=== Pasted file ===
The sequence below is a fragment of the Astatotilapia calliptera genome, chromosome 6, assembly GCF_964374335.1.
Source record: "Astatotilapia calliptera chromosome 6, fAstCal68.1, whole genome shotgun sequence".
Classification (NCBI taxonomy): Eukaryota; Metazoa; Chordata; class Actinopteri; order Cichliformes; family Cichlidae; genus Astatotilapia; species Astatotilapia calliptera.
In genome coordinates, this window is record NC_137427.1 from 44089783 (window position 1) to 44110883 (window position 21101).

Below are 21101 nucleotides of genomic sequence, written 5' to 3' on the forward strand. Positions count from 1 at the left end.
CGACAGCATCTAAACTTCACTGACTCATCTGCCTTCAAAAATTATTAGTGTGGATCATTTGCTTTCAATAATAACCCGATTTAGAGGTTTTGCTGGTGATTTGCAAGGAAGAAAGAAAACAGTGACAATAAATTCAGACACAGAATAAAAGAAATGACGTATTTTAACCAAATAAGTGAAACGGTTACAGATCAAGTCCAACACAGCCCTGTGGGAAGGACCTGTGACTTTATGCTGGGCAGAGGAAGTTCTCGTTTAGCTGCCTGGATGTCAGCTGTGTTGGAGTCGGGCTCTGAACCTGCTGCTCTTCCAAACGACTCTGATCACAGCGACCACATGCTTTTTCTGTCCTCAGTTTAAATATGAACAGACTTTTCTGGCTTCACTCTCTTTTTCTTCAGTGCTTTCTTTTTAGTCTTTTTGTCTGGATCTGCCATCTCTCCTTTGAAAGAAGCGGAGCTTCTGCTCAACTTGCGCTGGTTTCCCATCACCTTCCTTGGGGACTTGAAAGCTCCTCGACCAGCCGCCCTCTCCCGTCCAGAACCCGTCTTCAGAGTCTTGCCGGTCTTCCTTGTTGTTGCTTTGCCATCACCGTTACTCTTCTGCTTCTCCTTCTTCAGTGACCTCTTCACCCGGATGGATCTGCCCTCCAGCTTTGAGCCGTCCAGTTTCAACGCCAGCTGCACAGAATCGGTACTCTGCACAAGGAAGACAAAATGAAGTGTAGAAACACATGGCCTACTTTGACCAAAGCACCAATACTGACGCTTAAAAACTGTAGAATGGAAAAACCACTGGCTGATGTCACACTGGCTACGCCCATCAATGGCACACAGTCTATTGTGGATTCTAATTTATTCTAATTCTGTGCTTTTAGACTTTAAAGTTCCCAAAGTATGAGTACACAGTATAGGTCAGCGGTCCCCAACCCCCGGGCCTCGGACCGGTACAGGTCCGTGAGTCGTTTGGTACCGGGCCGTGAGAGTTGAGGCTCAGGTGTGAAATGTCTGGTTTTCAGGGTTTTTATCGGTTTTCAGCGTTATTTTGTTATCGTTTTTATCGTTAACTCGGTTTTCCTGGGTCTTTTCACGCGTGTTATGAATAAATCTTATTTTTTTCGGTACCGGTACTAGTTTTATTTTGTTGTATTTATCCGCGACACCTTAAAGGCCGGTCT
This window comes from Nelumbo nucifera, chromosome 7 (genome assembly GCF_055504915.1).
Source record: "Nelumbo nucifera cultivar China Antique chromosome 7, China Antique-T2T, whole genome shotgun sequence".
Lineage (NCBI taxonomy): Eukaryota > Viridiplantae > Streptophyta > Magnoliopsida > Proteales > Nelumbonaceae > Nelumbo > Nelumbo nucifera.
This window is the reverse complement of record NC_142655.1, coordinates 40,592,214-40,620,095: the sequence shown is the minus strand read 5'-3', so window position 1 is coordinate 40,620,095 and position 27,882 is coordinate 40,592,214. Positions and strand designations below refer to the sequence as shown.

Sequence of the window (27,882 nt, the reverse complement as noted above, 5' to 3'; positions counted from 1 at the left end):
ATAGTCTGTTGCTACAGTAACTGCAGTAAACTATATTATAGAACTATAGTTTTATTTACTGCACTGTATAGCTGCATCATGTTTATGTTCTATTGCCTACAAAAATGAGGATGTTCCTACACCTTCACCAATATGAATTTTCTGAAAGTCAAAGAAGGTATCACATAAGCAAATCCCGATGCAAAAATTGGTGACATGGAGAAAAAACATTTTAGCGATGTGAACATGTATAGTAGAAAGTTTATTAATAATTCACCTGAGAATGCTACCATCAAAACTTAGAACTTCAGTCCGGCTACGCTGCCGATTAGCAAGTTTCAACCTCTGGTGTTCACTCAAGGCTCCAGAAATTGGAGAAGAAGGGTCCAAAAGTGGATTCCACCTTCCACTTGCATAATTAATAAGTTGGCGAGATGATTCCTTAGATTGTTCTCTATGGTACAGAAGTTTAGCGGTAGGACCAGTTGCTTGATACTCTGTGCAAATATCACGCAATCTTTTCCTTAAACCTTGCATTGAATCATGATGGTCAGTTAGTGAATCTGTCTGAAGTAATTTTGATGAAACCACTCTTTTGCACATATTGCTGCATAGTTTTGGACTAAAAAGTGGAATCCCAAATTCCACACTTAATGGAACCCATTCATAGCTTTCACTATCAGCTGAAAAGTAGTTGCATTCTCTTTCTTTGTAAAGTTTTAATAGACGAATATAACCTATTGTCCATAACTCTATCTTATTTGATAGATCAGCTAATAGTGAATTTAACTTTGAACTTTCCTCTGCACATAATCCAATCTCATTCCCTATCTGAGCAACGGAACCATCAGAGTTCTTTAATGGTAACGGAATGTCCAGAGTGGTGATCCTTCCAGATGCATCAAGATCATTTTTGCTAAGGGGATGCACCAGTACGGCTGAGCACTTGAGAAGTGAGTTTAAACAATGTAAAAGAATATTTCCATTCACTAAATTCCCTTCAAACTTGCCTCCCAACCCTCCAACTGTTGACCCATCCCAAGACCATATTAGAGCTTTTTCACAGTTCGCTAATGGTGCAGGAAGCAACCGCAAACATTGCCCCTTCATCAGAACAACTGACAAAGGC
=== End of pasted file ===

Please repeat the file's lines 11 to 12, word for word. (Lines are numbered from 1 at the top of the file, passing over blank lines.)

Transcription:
Sequence of the window (27,882 nt, the reverse complement as noted above, 5' to 3'; positions counted from 1 at the left end):
ATAGTCTGTTGCTACAGTAACTGCAGTAAACTATATTATAGAACTATAGTTTTATTTACTGCACTGTATAGCTGCATCATGTTTATGTTCTATTGCCTACAAAAATGAGGATGTTCCTACACCTTCACCAATATGAATTTTCTGAAAGTCAAAGAAGGTATCACATAAGCAAATCCCGATGCAAAAATTGGTGACATGGAGAAAAAACATTTTAGCGATGTGAACATGTATAGTAGAAAGTTTATTAATAATTCACCTGAGAATGCTACCATCAAAACTTAGAACTTCAGTCCGGCTACGCTGCCGATTAGCAAGTTTCAACCTCTGGTGTTCACTCAAGGCTCCAGAAATTGGAGAAGAAGGGTCCAAAAGTGGATTCCACCTTCCACTTGCATAATTAATAAGTTGGCGAGATGATTCCTTAGATTGTTCTCTATGGTACAGAAGTTTAGCGGTAGGACCAGTTGCTTGATACTCTGTGCAAATATCACGCAATCTTTTCCTTAAACCTTGCATTGAATCATGATGGTCAGTTAGTGAATCTGTCTGAAGTAATTTTGATGAAACCACTCTTTTGCACATATTGCTGCATAGTTTTGGACTAAAAAGTGGAATCCCAAATTCCACACTTAATGGAACCCATTCATAGCTTTCACTATCAGCTGAAAAGTAGTTGCATTCTCTTTCTTTGTAAAGTTTTAATAGACGAATATAACCTATTGTCCATAACTCTATCTTATTTGATAGATCAGCTAATAGTGAATTTAACTTTGAACTTTCCTCTGCACATAATCCAATCTCATTCCCTATCTGAGCAACGGAACCATCAGAGTTCTTTAATGGTAACGGAATGTCCAGAGTGGTGATCCTTCCAGATGCATCAAGATCATTTTTGCTAAGGGGATGCACCAGTACGGCTGAGCACTTGAGAAGTGAGTTTAAACAATGTAAAAGAATATTTCCATTCACTAAATTCCCTTCAAACTTGCCTCCCAACCCTCCAACTGTTGACCCATCCCAAGACCATATTAGAGCTTTTTCACAGTTCGCTAATGGTGCAGGAAGCAACCGCAAACATTGCCCCTTCATCAGAACAACTGACAAAGGC